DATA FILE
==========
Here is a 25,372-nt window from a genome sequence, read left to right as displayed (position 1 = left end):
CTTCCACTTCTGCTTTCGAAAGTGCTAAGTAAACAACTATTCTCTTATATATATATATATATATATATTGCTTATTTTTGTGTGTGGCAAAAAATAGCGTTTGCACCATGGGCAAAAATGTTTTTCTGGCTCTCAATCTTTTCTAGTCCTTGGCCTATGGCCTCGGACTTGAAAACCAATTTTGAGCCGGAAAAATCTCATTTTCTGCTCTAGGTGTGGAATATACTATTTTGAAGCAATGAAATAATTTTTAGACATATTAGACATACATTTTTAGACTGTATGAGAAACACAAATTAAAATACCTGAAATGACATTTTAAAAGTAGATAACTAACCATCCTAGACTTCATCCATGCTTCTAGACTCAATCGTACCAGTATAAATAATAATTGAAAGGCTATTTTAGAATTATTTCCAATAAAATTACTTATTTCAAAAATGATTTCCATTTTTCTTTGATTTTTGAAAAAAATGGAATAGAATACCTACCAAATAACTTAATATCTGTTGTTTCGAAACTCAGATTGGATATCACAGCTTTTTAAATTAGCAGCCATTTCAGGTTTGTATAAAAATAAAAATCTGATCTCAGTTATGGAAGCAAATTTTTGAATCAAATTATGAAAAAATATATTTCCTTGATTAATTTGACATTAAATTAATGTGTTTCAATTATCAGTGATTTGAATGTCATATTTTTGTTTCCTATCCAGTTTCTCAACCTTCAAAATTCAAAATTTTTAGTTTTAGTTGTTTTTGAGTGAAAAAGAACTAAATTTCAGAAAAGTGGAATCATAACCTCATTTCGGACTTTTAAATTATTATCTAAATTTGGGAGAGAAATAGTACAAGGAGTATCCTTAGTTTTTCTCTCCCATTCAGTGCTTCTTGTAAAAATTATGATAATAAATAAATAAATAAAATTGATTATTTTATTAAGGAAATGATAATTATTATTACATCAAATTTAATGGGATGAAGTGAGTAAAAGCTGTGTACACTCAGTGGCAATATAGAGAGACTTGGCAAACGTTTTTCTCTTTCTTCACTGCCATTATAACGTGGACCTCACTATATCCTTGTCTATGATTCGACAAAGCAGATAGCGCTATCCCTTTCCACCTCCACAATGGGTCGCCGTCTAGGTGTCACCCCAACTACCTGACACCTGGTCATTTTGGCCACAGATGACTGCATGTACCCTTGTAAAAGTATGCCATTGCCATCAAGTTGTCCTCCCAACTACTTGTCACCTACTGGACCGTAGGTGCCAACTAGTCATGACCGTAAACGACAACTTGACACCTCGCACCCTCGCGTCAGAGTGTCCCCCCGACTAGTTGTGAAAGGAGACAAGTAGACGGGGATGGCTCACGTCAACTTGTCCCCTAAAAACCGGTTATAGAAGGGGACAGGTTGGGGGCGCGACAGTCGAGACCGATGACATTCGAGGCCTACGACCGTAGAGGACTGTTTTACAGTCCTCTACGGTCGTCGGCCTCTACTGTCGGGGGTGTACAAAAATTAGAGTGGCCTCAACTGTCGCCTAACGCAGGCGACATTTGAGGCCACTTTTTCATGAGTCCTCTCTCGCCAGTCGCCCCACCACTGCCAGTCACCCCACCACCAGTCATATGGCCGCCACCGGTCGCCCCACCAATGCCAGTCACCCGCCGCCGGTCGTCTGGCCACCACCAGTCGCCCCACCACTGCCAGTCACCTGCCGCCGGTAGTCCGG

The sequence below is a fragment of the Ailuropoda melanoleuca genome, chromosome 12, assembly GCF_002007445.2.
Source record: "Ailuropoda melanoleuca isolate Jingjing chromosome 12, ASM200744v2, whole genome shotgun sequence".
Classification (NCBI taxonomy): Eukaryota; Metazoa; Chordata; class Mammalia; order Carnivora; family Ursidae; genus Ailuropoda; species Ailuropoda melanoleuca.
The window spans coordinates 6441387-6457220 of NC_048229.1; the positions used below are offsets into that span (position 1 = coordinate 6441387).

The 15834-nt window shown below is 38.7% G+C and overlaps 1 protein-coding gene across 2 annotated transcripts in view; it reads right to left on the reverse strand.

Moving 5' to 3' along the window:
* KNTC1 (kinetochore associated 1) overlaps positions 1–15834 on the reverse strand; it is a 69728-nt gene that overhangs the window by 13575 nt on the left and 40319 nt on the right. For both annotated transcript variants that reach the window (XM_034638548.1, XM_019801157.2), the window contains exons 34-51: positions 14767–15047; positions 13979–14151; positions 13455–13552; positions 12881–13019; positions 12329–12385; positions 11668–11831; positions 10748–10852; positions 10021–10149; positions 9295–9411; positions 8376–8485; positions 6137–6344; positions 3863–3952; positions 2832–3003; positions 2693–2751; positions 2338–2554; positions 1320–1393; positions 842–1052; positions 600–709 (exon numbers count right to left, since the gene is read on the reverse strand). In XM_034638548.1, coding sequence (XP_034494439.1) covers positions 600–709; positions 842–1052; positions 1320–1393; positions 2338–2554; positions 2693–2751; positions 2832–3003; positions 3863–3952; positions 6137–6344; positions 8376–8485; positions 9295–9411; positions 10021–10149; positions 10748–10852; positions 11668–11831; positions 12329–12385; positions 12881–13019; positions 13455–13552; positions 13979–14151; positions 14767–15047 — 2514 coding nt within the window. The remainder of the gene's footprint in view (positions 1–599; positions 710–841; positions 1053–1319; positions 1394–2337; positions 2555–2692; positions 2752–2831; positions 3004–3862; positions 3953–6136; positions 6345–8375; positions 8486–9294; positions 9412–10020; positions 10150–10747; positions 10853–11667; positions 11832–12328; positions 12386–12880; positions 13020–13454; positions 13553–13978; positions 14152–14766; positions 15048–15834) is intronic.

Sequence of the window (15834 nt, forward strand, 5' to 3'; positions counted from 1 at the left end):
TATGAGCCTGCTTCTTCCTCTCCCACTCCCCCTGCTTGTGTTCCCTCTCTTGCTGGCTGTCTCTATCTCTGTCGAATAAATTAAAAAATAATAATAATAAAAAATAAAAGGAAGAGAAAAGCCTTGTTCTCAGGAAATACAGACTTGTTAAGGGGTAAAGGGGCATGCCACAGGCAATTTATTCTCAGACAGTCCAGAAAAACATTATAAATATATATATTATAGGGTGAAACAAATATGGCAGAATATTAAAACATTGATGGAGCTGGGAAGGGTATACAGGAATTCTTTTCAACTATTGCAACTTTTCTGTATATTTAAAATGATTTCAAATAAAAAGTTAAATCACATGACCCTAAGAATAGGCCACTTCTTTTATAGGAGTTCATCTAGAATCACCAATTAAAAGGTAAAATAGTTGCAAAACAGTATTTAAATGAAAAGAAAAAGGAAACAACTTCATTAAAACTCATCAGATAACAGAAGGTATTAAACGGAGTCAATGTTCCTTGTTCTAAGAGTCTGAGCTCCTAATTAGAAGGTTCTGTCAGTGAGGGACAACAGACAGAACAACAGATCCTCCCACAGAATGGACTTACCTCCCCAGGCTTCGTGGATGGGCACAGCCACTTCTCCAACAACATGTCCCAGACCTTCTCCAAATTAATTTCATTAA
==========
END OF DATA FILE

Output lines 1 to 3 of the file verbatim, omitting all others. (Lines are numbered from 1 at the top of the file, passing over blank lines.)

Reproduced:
Here is a 25,372-nt window from a genome sequence, read left to right as displayed (position 1 = left end):
CTTCCACTTCTGCTTTCGAAAGTGCTAAGTAAACAACTATTCTCTTATATATATATATATATATATATTGCTTATTTTTGTGTGTGGCAAAAAATAGCGTTTGCACCATGGGCAAAAATGTTTTTCTGGCTCTCAATCTTTTCTAGTCCTTGGCCTATGGCCTCGGACTTGAAAACCAATTTTGAGCCGGAAAAATCTCATTTTCTGCTCTAGGTGTGGAATATACTATTTTGAAGCAATGAAATAATTTTTAGACATATTAGACATACATTTTTAGACTGTATGAGAAACACAAATTAAAATACCTGAAATGACATTTTAAAAGTAGATAACTAACCATCCTAGACTTCATCCATGCTTCTAGACTCAATCGTACCAGTATAAATAATAATTGAAAGGCTATTTTAGAATTATTTCCAATAAAATTACTTATTTCAAAAATGATTTCCATTTTTCTTTGATTTTTGAAAAAAATGGAATAGAATACCTACCAAATAACTTAATATCTGTTGTTTCGAAACTCAGATTGGATATCACAGCTTTTTAAATTAGCAGCCATTTCAGGTTTGTATAAAAATAAAAATCTGATCTCAGTTATGGAAGCAAATTTTTGAATCAAATTATGAAAAAATATATTTCCTTGATTAATTTGACATTAAATTAATGTGTTTCAATTATCAGTGATTTGAATGTCATATTTTTGTTTCCTATCCAGTTTCTCAACCTTCAAAATTCAAAATTTTTAGTTTTAGTTGTTTTTGAGTGAAAAAGAACTAAATTTCAGAAAAGTGGAATCATAACCTCATTTCGGACTTTTAAATTATTATCTAAATTTGGGAGAGAAATAGTACAAGGAGTATCCTTAGTTTTTCTCTCCCATTCAGTGCTTCTTGTAAAAATTATGATAATAAATAAATAAATAAAATTGATTATTTTATTAAGGAAATGATAATTATTATTACATCAAATTTAATGGGATGAAGTGAGTAAAAGCTGTGTACACTCAGTGGCAATATAGAGAGACTTGGCAAACGTTTTTCTCTTTCTTCACTGCCATTATAACGTGGACCTCACTATATCCTTGTCTATGATTCGACAAAGCAGATAGCGCTATCCCTTTCCACCTCCACAATGGGTCGCCGTCTAGGTGTCACCCCAACTACCTGACACCTGGTCATTTTGGCCACAGATGACTGCATGTACCCTTGTAAAAGTATGCCATTGCCATCAAGTTGTCCTCCCAACTACTTGTCACCTACTGGACCGTAGGTGCCAACTAGTCATGACCGTAAACGACAACTTGACACCTCGCACCCTCGCGTCAGAGTGTCCCCCCGACTAGTTGTGAAAGGAGACAAGTAGACGGGGATGGCTCACGTCAACTTGTCCCCTAAAAACCGGTTATAGAAGGGGACAGGTTGGGGGCGCGACAGTCGAGACCGATGACATTCGAGGCCTACGACCGTAGAGGACTGTTTTACAGTCCTCTACGGTCGTCGGCCTCTACTGTCGGGGGTGTACAAAAATTAGAGTGGCCTCAACTGTCGCCTAACGCAGGCGACATTTGAGGCCACTTTTTCATGAGTCCTCTCTCGCCAGTCGCCCCACCACTGCCAGTCACCCCACCACCAGTCATATGGCCGCCACCGGTCGCCCCACCAATGCCAGTCACCCGCCGCCGGTCGTCTGGCCACCACCAGTCGCCCCACCACTGCCAGTCACCTGCCGCCGGTAGTCCGG

The sequence below is a fragment of the Ailuropoda melanoleuca genome, chromosome 12, assembly GCF_002007445.2.